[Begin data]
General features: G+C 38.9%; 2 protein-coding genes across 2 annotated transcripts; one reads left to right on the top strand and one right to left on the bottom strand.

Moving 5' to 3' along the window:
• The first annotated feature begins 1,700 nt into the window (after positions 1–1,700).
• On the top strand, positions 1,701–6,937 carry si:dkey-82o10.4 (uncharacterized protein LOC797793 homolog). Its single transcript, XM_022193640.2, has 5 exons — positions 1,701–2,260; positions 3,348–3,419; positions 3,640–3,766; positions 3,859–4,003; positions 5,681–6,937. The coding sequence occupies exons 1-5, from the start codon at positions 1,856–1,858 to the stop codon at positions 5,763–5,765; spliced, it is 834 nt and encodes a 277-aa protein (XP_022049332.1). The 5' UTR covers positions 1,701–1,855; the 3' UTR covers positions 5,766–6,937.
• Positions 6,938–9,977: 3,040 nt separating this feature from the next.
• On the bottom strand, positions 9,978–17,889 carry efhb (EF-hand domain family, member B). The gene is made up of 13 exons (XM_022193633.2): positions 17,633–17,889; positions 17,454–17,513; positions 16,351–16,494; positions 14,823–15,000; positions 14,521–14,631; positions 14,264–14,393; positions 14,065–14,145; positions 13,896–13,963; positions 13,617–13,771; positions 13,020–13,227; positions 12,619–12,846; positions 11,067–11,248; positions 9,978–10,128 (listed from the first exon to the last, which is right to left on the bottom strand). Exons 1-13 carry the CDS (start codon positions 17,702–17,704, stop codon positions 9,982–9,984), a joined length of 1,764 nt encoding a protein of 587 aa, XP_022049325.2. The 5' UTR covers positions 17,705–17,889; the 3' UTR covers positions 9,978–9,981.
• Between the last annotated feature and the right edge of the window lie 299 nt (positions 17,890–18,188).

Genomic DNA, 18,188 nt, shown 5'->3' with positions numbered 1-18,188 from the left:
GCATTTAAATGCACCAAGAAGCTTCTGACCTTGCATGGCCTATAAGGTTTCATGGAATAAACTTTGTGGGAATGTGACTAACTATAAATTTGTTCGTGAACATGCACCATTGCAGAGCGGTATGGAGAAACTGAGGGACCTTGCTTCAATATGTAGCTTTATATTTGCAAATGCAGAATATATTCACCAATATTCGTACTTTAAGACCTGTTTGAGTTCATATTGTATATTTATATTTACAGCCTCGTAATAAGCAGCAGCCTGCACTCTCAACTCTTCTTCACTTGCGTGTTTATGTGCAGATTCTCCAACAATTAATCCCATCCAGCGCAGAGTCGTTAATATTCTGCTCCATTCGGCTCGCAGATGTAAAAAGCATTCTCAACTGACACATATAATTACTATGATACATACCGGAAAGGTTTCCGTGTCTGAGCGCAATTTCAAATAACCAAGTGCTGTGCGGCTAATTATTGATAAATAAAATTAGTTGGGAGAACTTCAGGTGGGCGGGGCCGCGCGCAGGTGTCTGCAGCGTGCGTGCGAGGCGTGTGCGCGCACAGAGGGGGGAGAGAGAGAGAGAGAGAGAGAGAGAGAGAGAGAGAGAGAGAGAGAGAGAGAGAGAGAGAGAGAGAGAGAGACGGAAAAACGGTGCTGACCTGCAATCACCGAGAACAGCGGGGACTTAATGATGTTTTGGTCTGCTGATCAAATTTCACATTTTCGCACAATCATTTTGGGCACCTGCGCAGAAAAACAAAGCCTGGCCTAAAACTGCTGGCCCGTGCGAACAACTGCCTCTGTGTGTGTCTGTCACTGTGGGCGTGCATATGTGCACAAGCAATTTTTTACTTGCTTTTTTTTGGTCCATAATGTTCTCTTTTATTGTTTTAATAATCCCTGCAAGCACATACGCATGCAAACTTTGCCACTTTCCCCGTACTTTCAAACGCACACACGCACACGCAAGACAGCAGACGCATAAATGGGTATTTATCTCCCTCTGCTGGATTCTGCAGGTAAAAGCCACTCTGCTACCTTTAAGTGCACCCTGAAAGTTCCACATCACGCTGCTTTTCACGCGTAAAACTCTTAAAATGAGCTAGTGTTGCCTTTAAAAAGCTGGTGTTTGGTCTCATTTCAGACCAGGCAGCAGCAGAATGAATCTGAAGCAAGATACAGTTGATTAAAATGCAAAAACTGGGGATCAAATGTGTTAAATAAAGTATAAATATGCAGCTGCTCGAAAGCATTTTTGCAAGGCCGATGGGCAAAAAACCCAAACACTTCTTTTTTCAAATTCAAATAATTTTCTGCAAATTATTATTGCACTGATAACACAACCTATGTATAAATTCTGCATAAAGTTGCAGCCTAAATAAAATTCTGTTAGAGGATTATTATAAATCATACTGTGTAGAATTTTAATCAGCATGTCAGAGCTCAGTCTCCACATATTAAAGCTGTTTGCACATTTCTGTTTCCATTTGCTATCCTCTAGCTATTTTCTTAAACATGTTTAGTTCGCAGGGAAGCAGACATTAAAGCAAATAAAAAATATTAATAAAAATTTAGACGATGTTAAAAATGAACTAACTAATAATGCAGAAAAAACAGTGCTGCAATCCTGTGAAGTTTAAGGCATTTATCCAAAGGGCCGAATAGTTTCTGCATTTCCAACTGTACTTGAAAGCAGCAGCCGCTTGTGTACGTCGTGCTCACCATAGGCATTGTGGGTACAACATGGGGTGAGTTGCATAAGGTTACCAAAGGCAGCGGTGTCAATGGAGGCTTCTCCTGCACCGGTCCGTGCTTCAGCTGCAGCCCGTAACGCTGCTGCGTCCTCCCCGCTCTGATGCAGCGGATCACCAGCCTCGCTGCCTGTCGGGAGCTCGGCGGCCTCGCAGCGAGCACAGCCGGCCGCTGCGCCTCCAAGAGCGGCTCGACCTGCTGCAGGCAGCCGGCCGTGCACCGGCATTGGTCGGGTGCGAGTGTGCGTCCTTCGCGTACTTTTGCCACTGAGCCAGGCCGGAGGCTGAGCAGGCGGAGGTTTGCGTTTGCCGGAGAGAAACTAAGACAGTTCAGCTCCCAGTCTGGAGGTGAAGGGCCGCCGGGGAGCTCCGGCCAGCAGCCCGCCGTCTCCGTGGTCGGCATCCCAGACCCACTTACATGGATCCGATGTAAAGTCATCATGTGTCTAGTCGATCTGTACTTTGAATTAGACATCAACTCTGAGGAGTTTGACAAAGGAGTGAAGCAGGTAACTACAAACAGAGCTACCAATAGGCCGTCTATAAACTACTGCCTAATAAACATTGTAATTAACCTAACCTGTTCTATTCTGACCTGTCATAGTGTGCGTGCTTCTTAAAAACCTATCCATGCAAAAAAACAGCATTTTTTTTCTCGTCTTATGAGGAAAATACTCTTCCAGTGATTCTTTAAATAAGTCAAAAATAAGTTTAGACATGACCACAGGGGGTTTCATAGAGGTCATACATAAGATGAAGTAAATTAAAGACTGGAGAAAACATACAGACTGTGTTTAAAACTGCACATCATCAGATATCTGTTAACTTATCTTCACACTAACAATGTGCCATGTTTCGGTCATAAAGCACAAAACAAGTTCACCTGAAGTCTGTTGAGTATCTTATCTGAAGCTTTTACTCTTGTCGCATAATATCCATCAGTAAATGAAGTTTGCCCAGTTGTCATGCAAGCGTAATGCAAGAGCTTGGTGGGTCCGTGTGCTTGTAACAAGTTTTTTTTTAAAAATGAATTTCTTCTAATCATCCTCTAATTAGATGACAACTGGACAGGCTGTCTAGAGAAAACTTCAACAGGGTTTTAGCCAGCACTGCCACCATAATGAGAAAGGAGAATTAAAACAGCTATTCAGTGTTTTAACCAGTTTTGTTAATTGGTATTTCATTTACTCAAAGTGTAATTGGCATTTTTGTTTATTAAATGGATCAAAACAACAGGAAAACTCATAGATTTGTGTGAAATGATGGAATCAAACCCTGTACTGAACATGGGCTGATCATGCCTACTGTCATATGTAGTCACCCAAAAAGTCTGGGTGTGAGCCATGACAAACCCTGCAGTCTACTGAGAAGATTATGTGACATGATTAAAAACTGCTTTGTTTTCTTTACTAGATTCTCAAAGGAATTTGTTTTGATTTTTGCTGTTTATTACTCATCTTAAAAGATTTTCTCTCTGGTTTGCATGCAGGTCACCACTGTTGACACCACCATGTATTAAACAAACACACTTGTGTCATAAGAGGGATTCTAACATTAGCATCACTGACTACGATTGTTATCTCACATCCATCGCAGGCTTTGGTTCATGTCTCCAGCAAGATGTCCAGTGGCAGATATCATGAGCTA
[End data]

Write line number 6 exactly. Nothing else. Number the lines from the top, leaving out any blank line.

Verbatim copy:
• On the bottom strand, positions 9,978–17,889 carry efhb (EF-hand domain family, member B). The gene is made up of 13 exons (XM_022193633.2): positions 17,633–17,889; positions 17,454–17,513; positions 16,351–16,494; positions 14,823–15,000; positions 14,521–14,631; positions 14,264–14,393; positions 14,065–14,145; positions 13,896–13,963; positions 13,617–13,771; positions 13,020–13,227; positions 12,619–12,846; positions 11,067–11,248; positions 9,978–10,128 (listed from the first exon to the last, which is right to left on the bottom strand). Exons 1-13 carry the CDS (start codon positions 17,702–17,704, stop codon positions 9,982–9,984), a joined length of 1,764 nt encoding a protein of 587 aa, XP_022049325.2. The 5' UTR covers positions 17,705–17,889; the 3' UTR covers positions 9,978–9,981.